#SpicerFacts and Orwell’s 1984

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Jessica Yang

Staff Writer

Jessica grew up in Silicon Valley, yet somehow ended up rather inept at technology. She dreams of reading luxurious novels all day in a greenhouse, and is guilty of writing puns for money. Majoring in Japanese and English literature made her both wary and weary of the Western canon. She can be bribed with milk tea. Follow her on Twitter @jamteayang.

A few days into the Trump presidency in America, and it feels like we’ve stumbled into an alternate universe. Comparisons have been drawn between our current state of affairs and works of dystopian literature: The Handmaid’s Tale, The Hunger Games, you name it. But in light of the Spicer and Conway show hitting the road, George Orwell’s 1984 feels the most apt.

But first, reality check. Between the bathroom bills, police brutality, and tainted water in places like Flint, Michigan — well, things have been dystopian for a while now, especially for marginalized populations. What’s different now is the utter lack of subtlety on the national stage.

1984 George OrwellThis election’s been a journey, but turns out, it was just the teaser. Enter White House Press Secretary Sean Spicer. On Day 2 of the Trump era, ol’ Spicy Spicer scolded the media, all while lying about the inauguration crowd sizes. Cue the Twitter hashtag #SpicerFacts. The internet was not having Spicer’s brand of stale hot Cheetos soaked in pee.

Lucky for him, Kellyanne Conway had it handled. Sort of. Looking straight into the camera like it was the abyss, she claimed that Spicer was just giving “alternative facts.” Back in the before time, we had “spin.” Now, we have fun new phrases like “post-truth,” “fake news,” and “alternative facts.”

Any of this sound familiar? High school English is back with a vengeance. We haven’t quite hit Orwellian Newspeak levels, but we’ve got a fresh set of vocab to work with. In 1984, the goal of Newspeak is to stamp out free thought and free will via language. As the Party slogan goes…

“Who controls the past controls the future: who controls the present controls the past.”

And how do you control the past? You rewrite it. You lie about it, brazenly and aggressively and constantly. When Spicer and Conway did their tag-team pants-on-fire act, their actions echoed that of 1984: “The Party told you to reject the evidence of your eyes and ears.”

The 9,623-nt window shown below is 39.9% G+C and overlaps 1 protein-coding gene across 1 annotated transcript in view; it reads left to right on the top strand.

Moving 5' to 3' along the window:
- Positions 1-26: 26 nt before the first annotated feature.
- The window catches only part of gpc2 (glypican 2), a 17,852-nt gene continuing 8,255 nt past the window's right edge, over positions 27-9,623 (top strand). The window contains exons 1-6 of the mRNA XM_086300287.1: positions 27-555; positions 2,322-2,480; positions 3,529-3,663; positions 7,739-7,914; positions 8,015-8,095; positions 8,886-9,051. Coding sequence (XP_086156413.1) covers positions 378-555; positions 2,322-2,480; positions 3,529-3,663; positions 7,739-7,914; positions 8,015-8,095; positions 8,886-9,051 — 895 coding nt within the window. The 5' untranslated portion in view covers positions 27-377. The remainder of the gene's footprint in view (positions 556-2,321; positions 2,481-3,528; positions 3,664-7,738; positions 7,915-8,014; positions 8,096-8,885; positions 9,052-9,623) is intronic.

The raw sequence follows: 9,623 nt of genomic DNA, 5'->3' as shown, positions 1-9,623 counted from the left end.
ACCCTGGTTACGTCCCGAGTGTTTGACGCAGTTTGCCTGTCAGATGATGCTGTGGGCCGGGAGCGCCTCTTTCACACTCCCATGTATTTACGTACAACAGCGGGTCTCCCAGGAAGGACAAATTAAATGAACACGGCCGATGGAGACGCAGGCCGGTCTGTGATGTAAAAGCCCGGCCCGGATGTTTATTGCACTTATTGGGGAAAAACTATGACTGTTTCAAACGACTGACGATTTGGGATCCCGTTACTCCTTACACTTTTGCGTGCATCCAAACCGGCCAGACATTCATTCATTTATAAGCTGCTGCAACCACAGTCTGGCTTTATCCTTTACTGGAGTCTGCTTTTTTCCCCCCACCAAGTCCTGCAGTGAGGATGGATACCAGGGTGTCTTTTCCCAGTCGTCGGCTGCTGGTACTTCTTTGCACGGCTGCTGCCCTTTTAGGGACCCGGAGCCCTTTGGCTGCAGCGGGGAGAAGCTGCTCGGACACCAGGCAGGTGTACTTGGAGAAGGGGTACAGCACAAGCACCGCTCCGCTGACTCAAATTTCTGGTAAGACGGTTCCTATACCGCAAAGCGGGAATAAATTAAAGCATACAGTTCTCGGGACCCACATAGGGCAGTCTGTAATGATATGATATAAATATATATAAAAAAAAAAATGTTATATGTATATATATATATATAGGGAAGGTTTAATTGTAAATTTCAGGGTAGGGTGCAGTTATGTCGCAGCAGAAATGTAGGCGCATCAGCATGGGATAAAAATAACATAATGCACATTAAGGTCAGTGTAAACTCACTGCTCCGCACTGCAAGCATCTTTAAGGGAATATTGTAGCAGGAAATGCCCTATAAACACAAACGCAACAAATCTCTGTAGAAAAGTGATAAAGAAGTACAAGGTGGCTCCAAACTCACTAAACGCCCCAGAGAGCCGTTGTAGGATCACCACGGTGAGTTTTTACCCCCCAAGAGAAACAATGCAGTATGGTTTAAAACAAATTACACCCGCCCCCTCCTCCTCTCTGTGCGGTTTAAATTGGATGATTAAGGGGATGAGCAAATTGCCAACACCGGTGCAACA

We have video, text, and Twitter (yikes) evidence contradicting much of what the Trump campaign puts out. And yet, the baldfaced lies keep coming. But unlike in 1984, we can still factcheck. So why bother with the lies? Well, 1984 can tell you:

“In the end the Party would announce that two and two made five, and you would have to believe it. It was inevitable that they should make that claim sooner or later: the logic of their position demanded it. Not merely the validity of experience, but the very existence of external reality, was tacitly denied by their philosophy.”

Creepy, right? These days, pointing out that two and two makes four is starting to feel like an act of defiance. And if you give up, it might feel something like this:

“It was like swimming against a current that swept you backwards however hard you struggled, and then suddenly deciding to turn round and go with the current instead of opposing it. Nothing had changed except your own attitude: The predestined thing happened in any case.”

Call me old-fashioned, but I like the words I grew up with — “lies” and “propaganda.” If someone’s lying, just say that. Don’t call it a “controversial position.” If a news outlet is putting out false information that’s politically motivated, that’s not par for the course in a post-truth world. That’s propaganda.

We don’t have to live in a post-truth world. People can and should be held accountable for what they say on the news and in the White House. Spicer and Conway do not in fact have a parasitic Trump on the back of their heads, leeching away their life force Quirrell-style. They’re regular people. Just because they say that two and two is five, doesn’t make it so.

There are lessons to be learned from fiction, and even more lessons to be learned from being able to distinguish between fiction and reality. The other day, I looked up the Chinese translation for “conspiracy theory,” and it’s proving useful in daily conversations. In these trying times, I plan to hang onto the sparkling, genuine things we call facts. I have a feeling that in the coming years, there will be nothing so beautiful as the truth.